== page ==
Raw milk: Live free or die
Posted: August 7th, 2007 - 8:19am by Doug PowellThat's the state slogan for New Hampshire, one which the raw milk foodies have adopted as a rallying cry, especially when confronted with cases of children sickened from raw milk.
But this is coming from the "vitriolic barfblog" as labeled by one advocate of all things raw.
Sure, we may be vitriolic but always point back to the microbial food safety issue and we can always cite the best available evidence.
Sally Squires of the Washington Post writes this morning that,
"From 1998 to 2005, the Centers for Disease Control and Prevention tied 45 outbreaks of food-borne disease to raw milk or to cheese made with unpasteurized milk. More than 1,000 people became ill, 104 were hospitalized and two died, according to the CDC."
In July, scientists from the U.S. Department of Agriculture reported test results for raw milk collected from 861 farms in 21 states. Nearly a quarter contained bacteria linked to human illness, including 5 percent with listeria, 3 percent with salmonella and 4 percent with types of E. coli that can cause diarrhea and other gastrointestinal illnesses. Less than 1 percent of samples had the most dangerous form of E. coli, 0157:H7.
"There are definitely measurable levels [of unhealthy bacteria] and they are probably more prevalent than what we are seeing," said Jeffrey Karns, a microbiologist at the USDA's Environmental Microbial Safety Laboratory in Beltsville, who led the study."
That doesn't bother Sally Fallon, president of the Weston A. Price Foundation, a District-based organization that has been leading the charge to make raw milk available to consumers.
"We're not talking about raw milk from a typical conventional dairy," she says. "That milk could pose a danger. But milk from cows fed on pastures actually have their own antimicrobial components that keep it safe."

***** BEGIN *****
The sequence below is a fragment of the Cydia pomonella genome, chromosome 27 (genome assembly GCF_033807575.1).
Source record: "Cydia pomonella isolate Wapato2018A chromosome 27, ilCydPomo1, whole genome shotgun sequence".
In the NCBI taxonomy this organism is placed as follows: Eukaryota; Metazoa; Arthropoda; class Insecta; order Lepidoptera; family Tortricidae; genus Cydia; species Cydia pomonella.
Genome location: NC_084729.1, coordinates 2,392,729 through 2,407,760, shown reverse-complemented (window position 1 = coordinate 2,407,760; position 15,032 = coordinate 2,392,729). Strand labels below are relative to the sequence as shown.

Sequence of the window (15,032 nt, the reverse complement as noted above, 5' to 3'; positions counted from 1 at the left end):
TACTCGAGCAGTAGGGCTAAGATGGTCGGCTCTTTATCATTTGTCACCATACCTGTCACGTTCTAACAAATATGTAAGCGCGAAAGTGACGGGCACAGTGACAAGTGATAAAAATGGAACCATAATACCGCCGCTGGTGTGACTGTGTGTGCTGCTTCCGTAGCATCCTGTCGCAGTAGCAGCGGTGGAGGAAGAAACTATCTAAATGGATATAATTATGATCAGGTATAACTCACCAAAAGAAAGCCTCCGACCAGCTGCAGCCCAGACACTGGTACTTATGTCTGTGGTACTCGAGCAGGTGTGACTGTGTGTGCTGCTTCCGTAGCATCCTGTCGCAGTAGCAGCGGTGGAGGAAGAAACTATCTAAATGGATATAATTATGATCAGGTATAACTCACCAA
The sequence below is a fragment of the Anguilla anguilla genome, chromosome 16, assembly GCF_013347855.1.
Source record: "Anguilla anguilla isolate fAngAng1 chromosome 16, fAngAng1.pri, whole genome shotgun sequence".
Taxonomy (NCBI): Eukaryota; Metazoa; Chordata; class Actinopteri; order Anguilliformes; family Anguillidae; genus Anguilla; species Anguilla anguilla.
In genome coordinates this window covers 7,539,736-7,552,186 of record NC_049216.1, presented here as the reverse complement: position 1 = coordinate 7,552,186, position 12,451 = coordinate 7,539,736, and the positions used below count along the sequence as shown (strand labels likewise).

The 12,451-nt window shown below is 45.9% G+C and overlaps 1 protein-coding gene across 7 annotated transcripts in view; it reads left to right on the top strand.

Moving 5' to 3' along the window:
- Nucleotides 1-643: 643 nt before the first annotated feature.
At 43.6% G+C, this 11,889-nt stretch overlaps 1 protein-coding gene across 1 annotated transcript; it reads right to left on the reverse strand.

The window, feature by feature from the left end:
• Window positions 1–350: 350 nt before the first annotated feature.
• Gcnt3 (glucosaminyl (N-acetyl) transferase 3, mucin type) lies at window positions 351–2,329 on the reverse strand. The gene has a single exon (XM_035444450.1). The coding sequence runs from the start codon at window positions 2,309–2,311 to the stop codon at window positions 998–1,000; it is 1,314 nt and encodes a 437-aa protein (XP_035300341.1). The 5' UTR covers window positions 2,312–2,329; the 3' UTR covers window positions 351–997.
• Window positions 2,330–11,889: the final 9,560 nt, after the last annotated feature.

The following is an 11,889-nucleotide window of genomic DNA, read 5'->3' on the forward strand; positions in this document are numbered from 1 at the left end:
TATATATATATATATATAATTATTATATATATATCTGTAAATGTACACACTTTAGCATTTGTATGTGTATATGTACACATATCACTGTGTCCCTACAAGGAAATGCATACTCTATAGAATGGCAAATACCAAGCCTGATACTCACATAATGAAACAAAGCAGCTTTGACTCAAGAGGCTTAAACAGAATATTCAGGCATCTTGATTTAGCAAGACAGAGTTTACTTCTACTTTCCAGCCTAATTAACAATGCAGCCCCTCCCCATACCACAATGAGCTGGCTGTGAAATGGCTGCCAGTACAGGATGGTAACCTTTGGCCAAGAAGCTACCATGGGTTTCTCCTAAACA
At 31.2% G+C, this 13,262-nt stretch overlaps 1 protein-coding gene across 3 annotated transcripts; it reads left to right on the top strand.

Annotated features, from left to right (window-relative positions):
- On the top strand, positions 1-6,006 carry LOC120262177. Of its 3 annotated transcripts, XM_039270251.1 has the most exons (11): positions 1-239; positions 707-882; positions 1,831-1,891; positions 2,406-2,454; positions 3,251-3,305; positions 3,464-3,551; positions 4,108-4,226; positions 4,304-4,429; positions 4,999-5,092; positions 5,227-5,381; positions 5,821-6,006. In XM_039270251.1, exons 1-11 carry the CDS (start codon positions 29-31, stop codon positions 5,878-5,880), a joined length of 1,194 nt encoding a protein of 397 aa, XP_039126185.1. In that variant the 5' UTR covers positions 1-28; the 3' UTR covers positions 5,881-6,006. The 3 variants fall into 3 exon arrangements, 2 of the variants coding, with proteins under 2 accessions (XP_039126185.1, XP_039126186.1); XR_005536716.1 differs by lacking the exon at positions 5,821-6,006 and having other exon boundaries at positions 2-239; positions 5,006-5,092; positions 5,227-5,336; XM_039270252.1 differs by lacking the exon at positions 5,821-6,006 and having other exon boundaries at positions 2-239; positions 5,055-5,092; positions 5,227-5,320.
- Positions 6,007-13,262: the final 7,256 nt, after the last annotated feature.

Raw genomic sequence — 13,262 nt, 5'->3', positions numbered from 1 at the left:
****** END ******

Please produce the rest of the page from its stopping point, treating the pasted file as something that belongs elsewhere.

"People say that small farms have happy cows that don't have pathogens," Karns says, but he adds that there is no evidence to support that contention.
To concur. Sally Fallon and the foundation she represents engage in scientific cherry picking, selectively citing science and ignoring the outbreak side of the equation. E. coli O157:H7 is a natural resident of approximately 10 per cent of all ruminants -- the spinach outbreak of 2006 should have put that notion that natural is by default, better, to rest.
Back in New Hampshire, raw milk advocates are vying for looser regulations on its sale to keep up with growing demand.
But as Brae Surgeoner and I have written,
"Raw milk producers want to afford consumers more options and choice is good. But as the 19th-century English utilitarian philosopher John Stuart Mill noted, absolute choice has limits, stating, "If it (in this case the consumption of raw unpasteurized milk) only directly affects the person undertaking the action, then society has no right to intervene, even if it feels the actor is harming himself." Excused from Mill's libertarian principle are those people who are incapable of self-government — children.
Science can be used to enhance what nature provided. Further, society has a responsibility to the many — philosopher Mill also articulated how the needs of the many outweighed the needs of the one — to use knowledge to minimize harm. Adults, do whatever you think works to ensure a natural and healthy lifestyle, but please don't impose your dietary regimes on those incapable of protecting themselves: your kids."